Temperature is an important exogenous factor capable of leading to irreversible processes in the vital activity of cells. However, the long-term effects of heat shock (HS) on mesenchymal stromal cells (MSC) remain unstudied. We investigated the karyotype and DNA repair drivers and pathways in the human endometrium MSC (eMSC) survived progeny at passage 6 after sublethal heat stress (sublethal heat stress survived progeny (SHS-SP)). G-banding revealed an outbreak of random karyotype instability caused by chromosome breakages and aneuploidy. Molecular karyotyping confirmed the random nature of this instability. Transcriptome analysis found homologous recombination (HR) deficiency that most likely originated from the low thermostability of the AT-rich HR driving genes. SHS-SP protection from transformation is provided presumably by low oncogene expression maintained by tight co-regulation between thermosensitive HR drivers BRCA, ATM, ATR, and RAD51 (decreasing expression after SHS), and oncogenes mTOR, MDM2, KRAS, and EGFR. The cancer-related transcriptomic features previously identified in hTERT transformed MSC in culture were not found in SHS-SP, suggesting no traits of malignancy in them. The entrance of SHS-SP into replicative senescence after 25 passages confirms their mortality and absence of transformation features. Overall, our data indicate that SHS may trigger non-tumorigenic karyotypic instability due to HR deficiency and decrease of oncogene expression in progeny of SHS-survived MSC. These data can be helpful for the development of new therapeutic approaches in personalized medicine.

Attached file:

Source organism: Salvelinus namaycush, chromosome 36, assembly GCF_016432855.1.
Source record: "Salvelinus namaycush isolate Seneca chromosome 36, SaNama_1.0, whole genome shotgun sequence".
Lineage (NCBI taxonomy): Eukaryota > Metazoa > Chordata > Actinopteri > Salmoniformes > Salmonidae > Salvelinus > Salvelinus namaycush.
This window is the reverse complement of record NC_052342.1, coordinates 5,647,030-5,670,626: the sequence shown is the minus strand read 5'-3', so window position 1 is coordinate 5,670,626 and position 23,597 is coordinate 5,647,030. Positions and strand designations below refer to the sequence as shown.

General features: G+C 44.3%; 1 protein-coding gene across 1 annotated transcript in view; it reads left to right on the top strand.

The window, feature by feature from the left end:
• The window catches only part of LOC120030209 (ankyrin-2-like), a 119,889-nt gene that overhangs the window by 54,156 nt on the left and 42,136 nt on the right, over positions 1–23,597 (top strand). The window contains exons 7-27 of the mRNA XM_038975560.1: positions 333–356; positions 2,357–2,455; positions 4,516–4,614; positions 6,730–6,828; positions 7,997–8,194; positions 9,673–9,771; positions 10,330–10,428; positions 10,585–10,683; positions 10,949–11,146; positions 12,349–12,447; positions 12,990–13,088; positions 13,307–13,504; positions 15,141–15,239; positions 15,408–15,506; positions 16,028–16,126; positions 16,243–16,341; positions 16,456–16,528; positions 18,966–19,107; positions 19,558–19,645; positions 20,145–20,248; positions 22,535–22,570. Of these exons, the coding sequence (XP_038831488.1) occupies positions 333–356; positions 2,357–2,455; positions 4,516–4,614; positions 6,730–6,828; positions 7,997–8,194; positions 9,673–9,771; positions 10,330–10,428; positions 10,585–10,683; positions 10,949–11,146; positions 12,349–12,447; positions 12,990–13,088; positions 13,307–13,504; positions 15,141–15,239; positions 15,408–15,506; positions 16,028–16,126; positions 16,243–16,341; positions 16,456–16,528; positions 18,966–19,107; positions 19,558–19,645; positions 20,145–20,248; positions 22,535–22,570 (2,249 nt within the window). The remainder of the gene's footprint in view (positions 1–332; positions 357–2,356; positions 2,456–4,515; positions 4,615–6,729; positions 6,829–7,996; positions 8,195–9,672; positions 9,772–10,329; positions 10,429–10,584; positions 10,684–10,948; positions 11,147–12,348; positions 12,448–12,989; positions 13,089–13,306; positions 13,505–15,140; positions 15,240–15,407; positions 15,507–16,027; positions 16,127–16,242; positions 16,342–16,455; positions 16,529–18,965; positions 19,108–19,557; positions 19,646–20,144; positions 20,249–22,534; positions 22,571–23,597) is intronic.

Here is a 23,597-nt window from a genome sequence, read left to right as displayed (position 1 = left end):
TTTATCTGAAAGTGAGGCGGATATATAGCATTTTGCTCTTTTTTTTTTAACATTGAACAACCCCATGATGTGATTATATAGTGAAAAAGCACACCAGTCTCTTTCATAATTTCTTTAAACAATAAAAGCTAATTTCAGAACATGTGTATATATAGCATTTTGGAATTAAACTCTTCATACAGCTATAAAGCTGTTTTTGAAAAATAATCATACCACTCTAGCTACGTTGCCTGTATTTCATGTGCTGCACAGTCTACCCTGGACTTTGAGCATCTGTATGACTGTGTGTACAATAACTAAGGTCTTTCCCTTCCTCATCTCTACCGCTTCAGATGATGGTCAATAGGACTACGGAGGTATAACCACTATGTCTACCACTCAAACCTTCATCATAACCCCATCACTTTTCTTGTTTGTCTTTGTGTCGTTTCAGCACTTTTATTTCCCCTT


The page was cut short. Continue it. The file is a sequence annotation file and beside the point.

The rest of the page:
Keywords: human endometrial MSC; sublethal heat shock; karyotype; transcriptome; DNA repair; homologous recombination; genome instability; chromosomal breakages